Unknown Analyst

Okay, so as you're 4 nodes ahead, you have a cost and a power advantage?

Ronald J. Pasek

Yes.

Unknown Analyst

Should we start thinking that that advantage starts to narrow, even if just a little bit?

Ronald J. Pasek

No, in fact, because we're -- the significance of being 3 nodes ahead is when you compare the size of us currently say a 28-nanometer FPGA to a 90-nanometer ASIC, they're almost identical in size. So we don't have a cost disadvantage anymore. When we're 4 nodes ahead, the size of a, say 20-nanometer FPGA to a 90-nanometer ASIC, the size of the FPGA would actually be smaller so we'd have a cost advantage. And because it's smaller we'd even have -- further mitigate the power disadvantage still being a general-purpose device.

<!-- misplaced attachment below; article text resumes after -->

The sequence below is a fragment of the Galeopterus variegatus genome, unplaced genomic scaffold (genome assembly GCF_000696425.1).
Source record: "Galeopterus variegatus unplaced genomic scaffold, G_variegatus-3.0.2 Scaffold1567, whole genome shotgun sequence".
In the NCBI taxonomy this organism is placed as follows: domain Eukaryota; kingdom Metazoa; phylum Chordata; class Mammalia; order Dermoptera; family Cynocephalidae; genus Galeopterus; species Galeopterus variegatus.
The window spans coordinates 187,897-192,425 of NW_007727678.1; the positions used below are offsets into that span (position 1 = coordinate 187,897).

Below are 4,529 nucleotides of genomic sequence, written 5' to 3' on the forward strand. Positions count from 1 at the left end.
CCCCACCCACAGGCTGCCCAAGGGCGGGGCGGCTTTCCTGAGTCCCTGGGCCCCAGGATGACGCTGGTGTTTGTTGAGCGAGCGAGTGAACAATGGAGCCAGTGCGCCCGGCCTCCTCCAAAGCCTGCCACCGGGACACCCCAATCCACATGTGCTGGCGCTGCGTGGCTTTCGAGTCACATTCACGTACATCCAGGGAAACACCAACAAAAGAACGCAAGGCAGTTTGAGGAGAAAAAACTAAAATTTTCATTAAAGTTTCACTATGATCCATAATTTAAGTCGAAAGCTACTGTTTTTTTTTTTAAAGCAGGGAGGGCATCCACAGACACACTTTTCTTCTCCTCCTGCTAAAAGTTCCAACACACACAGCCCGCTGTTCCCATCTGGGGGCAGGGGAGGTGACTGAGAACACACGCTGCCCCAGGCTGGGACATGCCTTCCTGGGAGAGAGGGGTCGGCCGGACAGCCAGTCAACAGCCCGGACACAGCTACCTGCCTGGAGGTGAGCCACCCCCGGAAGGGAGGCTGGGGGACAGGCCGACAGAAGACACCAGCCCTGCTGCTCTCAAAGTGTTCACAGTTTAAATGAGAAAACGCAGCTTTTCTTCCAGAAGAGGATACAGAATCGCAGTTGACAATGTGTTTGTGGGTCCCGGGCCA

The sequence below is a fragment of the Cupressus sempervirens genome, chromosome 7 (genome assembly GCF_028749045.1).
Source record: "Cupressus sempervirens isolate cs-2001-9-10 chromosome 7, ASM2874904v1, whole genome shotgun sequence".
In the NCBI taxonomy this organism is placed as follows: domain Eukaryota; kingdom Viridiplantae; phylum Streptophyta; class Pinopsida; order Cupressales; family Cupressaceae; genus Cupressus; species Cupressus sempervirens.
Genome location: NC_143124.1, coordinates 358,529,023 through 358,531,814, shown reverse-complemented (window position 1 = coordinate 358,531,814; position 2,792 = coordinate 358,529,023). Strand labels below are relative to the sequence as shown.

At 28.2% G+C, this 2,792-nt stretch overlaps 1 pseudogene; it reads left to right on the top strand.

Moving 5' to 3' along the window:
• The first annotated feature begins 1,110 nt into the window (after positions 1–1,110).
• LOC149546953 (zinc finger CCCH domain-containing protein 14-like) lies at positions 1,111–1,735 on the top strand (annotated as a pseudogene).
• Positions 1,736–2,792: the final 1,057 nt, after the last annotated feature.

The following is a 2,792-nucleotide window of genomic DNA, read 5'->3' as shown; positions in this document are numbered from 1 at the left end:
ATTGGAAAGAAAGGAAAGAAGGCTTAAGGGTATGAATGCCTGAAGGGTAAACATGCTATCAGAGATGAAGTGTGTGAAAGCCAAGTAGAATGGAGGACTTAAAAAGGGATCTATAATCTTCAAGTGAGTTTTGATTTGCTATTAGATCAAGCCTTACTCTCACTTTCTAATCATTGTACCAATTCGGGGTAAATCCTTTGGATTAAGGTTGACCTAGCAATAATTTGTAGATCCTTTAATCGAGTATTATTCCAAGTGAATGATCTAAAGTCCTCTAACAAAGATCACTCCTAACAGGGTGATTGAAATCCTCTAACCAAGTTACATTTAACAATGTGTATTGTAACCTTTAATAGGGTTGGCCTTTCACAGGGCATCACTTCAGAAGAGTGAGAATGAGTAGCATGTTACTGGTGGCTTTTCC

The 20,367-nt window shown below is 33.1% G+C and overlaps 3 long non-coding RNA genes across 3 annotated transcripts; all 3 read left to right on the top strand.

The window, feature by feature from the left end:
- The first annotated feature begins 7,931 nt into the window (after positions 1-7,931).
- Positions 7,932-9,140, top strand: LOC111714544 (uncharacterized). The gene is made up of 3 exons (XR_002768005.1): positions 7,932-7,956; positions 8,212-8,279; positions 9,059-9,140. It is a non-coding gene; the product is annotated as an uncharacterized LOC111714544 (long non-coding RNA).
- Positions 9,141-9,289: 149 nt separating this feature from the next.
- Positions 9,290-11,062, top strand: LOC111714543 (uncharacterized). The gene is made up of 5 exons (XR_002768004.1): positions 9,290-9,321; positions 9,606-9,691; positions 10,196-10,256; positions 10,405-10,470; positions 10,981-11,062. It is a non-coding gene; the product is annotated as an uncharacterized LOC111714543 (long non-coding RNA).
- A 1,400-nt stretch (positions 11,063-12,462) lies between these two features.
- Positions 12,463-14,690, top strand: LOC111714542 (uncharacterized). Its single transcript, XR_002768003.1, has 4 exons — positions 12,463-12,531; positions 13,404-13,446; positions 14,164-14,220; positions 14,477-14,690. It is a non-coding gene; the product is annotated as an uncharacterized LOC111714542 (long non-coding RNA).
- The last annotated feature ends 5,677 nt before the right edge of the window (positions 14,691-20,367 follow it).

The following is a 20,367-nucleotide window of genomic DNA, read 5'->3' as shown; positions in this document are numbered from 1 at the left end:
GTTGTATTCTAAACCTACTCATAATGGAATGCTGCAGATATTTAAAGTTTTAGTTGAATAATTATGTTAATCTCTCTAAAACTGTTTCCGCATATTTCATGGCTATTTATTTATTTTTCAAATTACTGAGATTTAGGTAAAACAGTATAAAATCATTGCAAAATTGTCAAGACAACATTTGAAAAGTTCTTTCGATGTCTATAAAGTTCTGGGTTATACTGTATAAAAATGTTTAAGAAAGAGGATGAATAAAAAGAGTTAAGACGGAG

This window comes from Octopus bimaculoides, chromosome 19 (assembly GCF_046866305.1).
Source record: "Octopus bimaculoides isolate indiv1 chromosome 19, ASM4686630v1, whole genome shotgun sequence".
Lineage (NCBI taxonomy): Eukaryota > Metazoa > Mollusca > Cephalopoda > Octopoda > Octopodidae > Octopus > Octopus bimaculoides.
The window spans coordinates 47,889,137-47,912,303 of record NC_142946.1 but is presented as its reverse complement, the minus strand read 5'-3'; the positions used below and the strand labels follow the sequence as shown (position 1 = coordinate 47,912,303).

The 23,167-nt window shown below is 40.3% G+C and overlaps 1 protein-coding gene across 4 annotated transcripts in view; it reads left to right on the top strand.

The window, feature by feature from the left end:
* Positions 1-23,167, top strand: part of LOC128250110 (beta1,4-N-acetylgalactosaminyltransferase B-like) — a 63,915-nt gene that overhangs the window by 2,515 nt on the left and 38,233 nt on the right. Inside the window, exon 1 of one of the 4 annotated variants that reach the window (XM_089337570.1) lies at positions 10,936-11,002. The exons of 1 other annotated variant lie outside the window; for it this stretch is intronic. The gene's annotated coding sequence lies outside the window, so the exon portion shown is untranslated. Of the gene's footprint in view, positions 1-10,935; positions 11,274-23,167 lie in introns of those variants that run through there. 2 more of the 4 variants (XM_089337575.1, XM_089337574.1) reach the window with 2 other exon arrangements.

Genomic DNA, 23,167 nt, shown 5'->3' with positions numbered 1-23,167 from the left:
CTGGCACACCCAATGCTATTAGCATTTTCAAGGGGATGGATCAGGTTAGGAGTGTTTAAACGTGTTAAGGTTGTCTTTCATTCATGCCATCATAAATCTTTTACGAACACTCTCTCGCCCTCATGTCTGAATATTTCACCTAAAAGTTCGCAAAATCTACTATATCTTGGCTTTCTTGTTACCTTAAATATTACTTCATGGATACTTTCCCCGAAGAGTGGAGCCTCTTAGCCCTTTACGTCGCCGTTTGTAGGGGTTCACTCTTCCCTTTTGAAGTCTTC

Okay. So you asked me questions and this just happened to work out this way. So we just had a press announcement about 5 minutes ago. Honestly, we didn't plan it this way. I knew I'd be onstage but only until -- only last week. So we had a major announcement today that we'll be building our next generation high-performance FPGA at 14 nanometers with Intel. So obviously, we're going to be at breakthrough levels of performance and power efficiencies. Intel's product at 14 uses their tri-gate technology, which is their second generation of FinFET technology. So we gain quite a bit of competitive advantage doing that. We still are going to be building a 20-nanometer plainer device with TSMC, but we will also have this 14-nanometer device.

Joseph Moore - Morgan Stanley, Research Division

Isn't that interesting?

Ronald J. Pasek